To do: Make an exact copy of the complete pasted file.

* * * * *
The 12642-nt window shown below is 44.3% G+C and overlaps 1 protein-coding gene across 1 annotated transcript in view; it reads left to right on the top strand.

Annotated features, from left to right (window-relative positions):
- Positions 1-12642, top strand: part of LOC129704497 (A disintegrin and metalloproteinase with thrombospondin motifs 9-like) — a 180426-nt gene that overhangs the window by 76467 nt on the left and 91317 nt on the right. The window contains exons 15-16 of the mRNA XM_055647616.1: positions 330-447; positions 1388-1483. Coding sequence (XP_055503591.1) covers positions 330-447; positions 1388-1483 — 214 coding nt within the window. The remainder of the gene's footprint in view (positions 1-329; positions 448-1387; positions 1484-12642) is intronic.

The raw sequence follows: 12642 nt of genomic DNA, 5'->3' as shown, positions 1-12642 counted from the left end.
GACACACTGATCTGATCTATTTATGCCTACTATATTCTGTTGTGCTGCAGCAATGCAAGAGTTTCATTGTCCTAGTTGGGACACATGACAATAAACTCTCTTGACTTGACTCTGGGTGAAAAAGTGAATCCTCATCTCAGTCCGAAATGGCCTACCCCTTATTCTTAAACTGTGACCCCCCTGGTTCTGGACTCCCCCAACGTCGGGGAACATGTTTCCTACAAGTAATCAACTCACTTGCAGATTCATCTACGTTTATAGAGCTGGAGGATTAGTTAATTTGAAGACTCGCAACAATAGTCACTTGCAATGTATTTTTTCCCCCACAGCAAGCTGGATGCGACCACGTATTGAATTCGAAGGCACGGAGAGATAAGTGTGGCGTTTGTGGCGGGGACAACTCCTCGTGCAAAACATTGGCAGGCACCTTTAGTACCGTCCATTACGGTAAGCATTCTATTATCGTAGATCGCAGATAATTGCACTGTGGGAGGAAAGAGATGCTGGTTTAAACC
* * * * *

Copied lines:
The 12642-nt window shown below is 44.3% G+C and overlaps 1 protein-coding gene across 1 annotated transcript in view; it reads left to right on the top strand.

Annotated features, from left to right (window-relative positions):
- Positions 1-12642, top strand: part of LOC129704497 (A disintegrin and metalloproteinase with thrombospondin motifs 9-like) — a 180426-nt gene that overhangs the window by 76467 nt on the left and 91317 nt on the right. The window contains exons 15-16 of the mRNA XM_055647616.1: positions 330-447; positions 1388-1483. Coding sequence (XP_055503591.1) covers positions 330-447; positions 1388-1483 — 214 coding nt within the window. The remainder of the gene's footprint in view (positions 1-329; positions 448-1387; positions 1484-12642) is intronic.

The raw sequence follows: 12642 nt of genomic DNA, 5'->3' as shown, positions 1-12642 counted from the left end.
GACACACTGATCTGATCTATTTATGCCTACTATATTCTGTTGTGCTGCAGCAATGCAAGAGTTTCATTGTCCTAGTTGGGACACATGACAATAAACTCTCTTGACTTGACTCTGGGTGAAAAAGTGAATCCTCATCTCAGTCCGAAATGGCCTACCCCTTATTCTTAAACTGTGACCCCCCTGGTTCTGGACTCCCCCAACGTCGGGGAACATGTTTCCTACAAGTAATCAACTCACTTGCAGATTCATCTACGTTTATAGAGCTGGAGGATTAGTTAATTTGAAGACTCGCAACAATAGTCACTTGCAATGTATTTTTTCCCCCACAGCAAGCTGGATGCGACCACGTATTGAATTCGAAGGCACGGAGAGATAAGTGTGGCGTTTGTGGCGGGGACAACTCCTCGTGCAAAACATTGGCAGGCACCTTTAGTACCGTCCATTACGGTAAGCATTCTATTATCGTAGATCGCAGATAATTGCACTGTGGGAGGAAAGAGATGCTGGTTTAAACC